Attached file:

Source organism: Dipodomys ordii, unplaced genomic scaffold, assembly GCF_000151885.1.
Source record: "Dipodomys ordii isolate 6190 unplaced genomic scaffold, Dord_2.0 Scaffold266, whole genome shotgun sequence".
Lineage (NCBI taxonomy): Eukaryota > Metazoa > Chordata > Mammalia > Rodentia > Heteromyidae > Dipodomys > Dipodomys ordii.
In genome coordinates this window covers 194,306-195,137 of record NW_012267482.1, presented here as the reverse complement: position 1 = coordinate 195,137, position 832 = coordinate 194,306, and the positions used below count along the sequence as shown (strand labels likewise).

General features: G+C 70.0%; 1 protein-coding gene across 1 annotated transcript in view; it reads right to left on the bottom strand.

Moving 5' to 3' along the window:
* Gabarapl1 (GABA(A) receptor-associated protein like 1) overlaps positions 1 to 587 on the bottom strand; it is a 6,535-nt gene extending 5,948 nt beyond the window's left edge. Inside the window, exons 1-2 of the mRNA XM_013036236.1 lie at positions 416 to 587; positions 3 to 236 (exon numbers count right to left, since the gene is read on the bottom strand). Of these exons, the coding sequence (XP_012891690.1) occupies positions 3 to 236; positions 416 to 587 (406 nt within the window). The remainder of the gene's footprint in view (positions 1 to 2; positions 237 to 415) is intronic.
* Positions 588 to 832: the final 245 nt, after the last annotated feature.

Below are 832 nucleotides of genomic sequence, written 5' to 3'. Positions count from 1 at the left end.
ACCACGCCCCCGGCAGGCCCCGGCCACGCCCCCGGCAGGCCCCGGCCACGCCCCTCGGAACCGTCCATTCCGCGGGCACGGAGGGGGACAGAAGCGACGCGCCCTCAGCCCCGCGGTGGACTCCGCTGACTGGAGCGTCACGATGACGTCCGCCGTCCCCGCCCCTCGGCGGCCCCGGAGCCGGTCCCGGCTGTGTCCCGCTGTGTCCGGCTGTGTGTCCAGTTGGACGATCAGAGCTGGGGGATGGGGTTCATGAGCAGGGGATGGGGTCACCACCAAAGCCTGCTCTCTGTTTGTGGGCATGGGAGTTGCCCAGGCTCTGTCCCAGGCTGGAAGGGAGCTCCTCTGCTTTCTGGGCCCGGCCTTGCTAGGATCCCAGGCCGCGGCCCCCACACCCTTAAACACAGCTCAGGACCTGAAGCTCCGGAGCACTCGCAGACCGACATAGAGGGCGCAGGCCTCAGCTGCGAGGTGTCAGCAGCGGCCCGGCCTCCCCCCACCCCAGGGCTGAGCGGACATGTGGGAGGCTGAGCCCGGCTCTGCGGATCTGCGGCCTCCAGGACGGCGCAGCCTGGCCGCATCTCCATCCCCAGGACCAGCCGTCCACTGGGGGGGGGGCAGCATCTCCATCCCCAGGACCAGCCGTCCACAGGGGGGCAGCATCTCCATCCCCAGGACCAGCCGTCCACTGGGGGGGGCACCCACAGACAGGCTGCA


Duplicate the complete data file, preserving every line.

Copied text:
Source organism: Dipodomys ordii, unplaced genomic scaffold, assembly GCF_000151885.1.
Source record: "Dipodomys ordii isolate 6190 unplaced genomic scaffold, Dord_2.0 Scaffold266, whole genome shotgun sequence".
Lineage (NCBI taxonomy): Eukaryota > Metazoa > Chordata > Mammalia > Rodentia > Heteromyidae > Dipodomys > Dipodomys ordii.
In genome coordinates this window covers 194,306-195,137 of record NW_012267482.1, presented here as the reverse complement: position 1 = coordinate 195,137, position 832 = coordinate 194,306, and the positions used below count along the sequence as shown (strand labels likewise).

General features: G+C 70.0%; 1 protein-coding gene across 1 annotated transcript in view; it reads right to left on the bottom strand.

Moving 5' to 3' along the window:
* Gabarapl1 (GABA(A) receptor-associated protein like 1) overlaps positions 1 to 587 on the bottom strand; it is a 6,535-nt gene extending 5,948 nt beyond the window's left edge. Inside the window, exons 1-2 of the mRNA XM_013036236.1 lie at positions 416 to 587; positions 3 to 236 (exon numbers count right to left, since the gene is read on the bottom strand). Of these exons, the coding sequence (XP_012891690.1) occupies positions 3 to 236; positions 416 to 587 (406 nt within the window). The remainder of the gene's footprint in view (positions 1 to 2; positions 237 to 415) is intronic.
* Positions 588 to 832: the final 245 nt, after the last annotated feature.

Below are 832 nucleotides of genomic sequence, written 5' to 3'. Positions count from 1 at the left end.
ACCACGCCCCCGGCAGGCCCCGGCCACGCCCCCGGCAGGCCCCGGCCACGCCCCTCGGAACCGTCCATTCCGCGGGCACGGAGGGGGACAGAAGCGACGCGCCCTCAGCCCCGCGGTGGACTCCGCTGACTGGAGCGTCACGATGACGTCCGCCGTCCCCGCCCCTCGGCGGCCCCGGAGCCGGTCCCGGCTGTGTCCCGCTGTGTCCGGCTGTGTGTCCAGTTGGACGATCAGAGCTGGGGGATGGGGTTCATGAGCAGGGGATGGGGTCACCACCAAAGCCTGCTCTCTGTTTGTGGGCATGGGAGTTGCCCAGGCTCTGTCCCAGGCTGGAAGGGAGCTCCTCTGCTTTCTGGGCCCGGCCTTGCTAGGATCCCAGGCCGCGGCCCCCACACCCTTAAACACAGCTCAGGACCTGAAGCTCCGGAGCACTCGCAGACCGACATAGAGGGCGCAGGCCTCAGCTGCGAGGTGTCAGCAGCGGCCCGGCCTCCCCCCACCCCAGGGCTGAGCGGACATGTGGGAGGCTGAGCCCGGCTCTGCGGATCTGCGGCCTCCAGGACGGCGCAGCCTGGCCGCATCTCCATCCCCAGGACCAGCCGTCCACTGGGGGGGGGGCAGCATCTCCATCCCCAGGACCAGCCGTCCACAGGGGGGCAGCATCTCCATCCCCAGGACCAGCCGTCCACTGGGGGGGGCACCCACAGACAGGCTGCA